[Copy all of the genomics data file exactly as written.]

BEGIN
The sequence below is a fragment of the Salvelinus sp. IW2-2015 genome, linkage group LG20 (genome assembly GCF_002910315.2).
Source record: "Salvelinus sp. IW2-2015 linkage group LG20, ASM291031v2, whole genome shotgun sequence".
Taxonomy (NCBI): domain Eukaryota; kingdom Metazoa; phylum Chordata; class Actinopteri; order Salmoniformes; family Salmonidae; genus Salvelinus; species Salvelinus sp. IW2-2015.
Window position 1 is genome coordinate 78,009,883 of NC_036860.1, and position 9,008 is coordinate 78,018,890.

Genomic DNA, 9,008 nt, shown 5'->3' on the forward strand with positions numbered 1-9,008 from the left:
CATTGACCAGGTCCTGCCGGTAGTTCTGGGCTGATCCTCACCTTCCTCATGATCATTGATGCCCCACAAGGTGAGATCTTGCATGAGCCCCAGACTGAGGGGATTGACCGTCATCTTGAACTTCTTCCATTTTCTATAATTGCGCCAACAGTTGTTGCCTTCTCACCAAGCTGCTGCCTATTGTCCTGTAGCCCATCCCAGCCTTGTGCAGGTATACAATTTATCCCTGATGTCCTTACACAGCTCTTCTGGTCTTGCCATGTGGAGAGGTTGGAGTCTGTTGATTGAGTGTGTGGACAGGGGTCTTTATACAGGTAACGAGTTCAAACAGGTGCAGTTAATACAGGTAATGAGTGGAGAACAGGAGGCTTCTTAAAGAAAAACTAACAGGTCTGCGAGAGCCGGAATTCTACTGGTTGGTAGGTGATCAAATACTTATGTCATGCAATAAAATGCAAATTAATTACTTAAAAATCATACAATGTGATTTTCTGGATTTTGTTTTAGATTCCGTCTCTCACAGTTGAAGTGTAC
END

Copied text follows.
The sequence below is a fragment of the Salvelinus sp. IW2-2015 genome, linkage group LG20 (genome assembly GCF_002910315.2).
Source record: "Salvelinus sp. IW2-2015 linkage group LG20, ASM291031v2, whole genome shotgun sequence".
Taxonomy (NCBI): domain Eukaryota; kingdom Metazoa; phylum Chordata; class Actinopteri; order Salmoniformes; family Salmonidae; genus Salvelinus; species Salvelinus sp. IW2-2015.
Window position 1 is genome coordinate 78,009,883 of NC_036860.1, and position 9,008 is coordinate 78,018,890.

Genomic DNA, 9,008 nt, shown 5'->3' on the forward strand with positions numbered 1-9,008 from the left:
CATTGACCAGGTCCTGCCGGTAGTTCTGGGCTGATCCTCACCTTCCTCATGATCATTGATGCCCCACAAGGTGAGATCTTGCATGAGCCCCAGACTGAGGGGATTGACCGTCATCTTGAACTTCTTCCATTTTCTATAATTGCGCCAACAGTTGTTGCCTTCTCACCAAGCTGCTGCCTATTGTCCTGTAGCCCATCCCAGCCTTGTGCAGGTATACAATTTATCCCTGATGTCCTTACACAGCTCTTCTGGTCTTGCCATGTGGAGAGGTTGGAGTCTGTTGATTGAGTGTGTGGACAGGGGTCTTTATACAGGTAACGAGTTCAAACAGGTGCAGTTAATACAGGTAATGAGTGGAGAACAGGAGGCTTCTTAAAGAAAAACTAACAGGTCTGCGAGAGCCGGAATTCTACTGGTTGGTAGGTGATCAAATACTTATGTCATGCAATAAAATGCAAATTAATTACTTAAAAATCATACAATGTGATTTTCTGGATTTTGTTTTAGATTCCGTCTCTCACAGTTGAAGTGTAC